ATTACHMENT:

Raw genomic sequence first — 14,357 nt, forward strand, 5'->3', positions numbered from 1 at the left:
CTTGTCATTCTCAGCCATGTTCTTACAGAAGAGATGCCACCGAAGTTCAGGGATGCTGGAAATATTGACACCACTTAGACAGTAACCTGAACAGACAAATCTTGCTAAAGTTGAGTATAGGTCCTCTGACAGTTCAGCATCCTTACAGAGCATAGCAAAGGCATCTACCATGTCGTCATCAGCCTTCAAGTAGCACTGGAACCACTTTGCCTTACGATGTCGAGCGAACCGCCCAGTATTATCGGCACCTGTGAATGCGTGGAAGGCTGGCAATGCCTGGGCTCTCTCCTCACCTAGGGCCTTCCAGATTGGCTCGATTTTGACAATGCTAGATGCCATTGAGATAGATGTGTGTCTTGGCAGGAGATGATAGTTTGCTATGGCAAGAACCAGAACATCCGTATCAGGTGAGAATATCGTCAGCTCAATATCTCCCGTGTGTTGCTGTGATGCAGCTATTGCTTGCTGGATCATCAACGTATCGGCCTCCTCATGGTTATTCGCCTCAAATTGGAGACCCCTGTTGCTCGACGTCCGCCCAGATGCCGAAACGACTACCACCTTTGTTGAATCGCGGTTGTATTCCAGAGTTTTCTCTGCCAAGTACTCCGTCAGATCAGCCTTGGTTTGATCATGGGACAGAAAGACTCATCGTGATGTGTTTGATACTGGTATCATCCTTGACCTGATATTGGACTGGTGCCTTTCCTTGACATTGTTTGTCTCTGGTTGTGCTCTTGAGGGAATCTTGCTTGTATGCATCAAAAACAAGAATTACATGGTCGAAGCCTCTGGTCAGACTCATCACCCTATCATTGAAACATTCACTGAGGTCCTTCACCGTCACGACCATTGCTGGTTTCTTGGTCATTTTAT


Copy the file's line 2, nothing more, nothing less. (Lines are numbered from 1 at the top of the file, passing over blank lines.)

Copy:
CTTGTCATTCTCAGCCATGTTCTTACAGAAGAGATGCCACCGAAGTTCAGGGATGCTGGAAATATTGACACCACTTAGACAGTAACCTGAACAGACAAATCTTGCTAAAGTTGAGTATAGGTCCTCTGACAGTTCAGCATCCTTACAGAGCATAGCAAAGGCATCTACCATGTCGTCATCAGCCTTCAAGTAGCACTGGAACCACTTTGCCTTACGATGTCGAGCGAACCGCCCAGTATTATCGGCACCTGTGAATGCGTGGAAGGCTGGCAATGCCTGGGCTCTCTCCTCACCTAGGGCCTTCCAGATTGGCTCGATTTTGACAATGCTAGATGCCATTGAGATAGATGTGTGTCTTGGCAGGAGATGATAGTTTGCTATGGCAAGAACCAGAACATCCGTATCAGGTGAGAATATCGTCAGCTCAATATCTCCCGTGTGTTGCTGTGATGCAGCTATTGCTTGCTGGATCATCAACGTATCGGCCTCCTCATGGTTATTCGCCTCAAATTGGAGACCCCTGTTGCTCGACGTCCGCCCAGATGCCGAAACGACTACCACCTTTGTTGAATCGCGGTTGTATTCCAGAGTTTTCTCTGCCAAGTACTCCGTCAGATCAGCCTTGGTTTGATCATGGGACAGAAAGACTCATCGTGATGTGTTTGATACTGGTATCATCCTTGACCTGATATTGGACTGGTGCCTTTCCTTGACATTGTTTGTCTCTGGTTGTGCTCTTGAGGGAATCTTGCTTGTATGCATCAAAAACAAGAATTACATGGTCGAAGCCTCTGGTCAGACTCATCACCCTATCATTGAAACATTCACTGAGGTCCTTCACCGTCACGACCATTGCTGGTTTCTTGGTCATTTTAT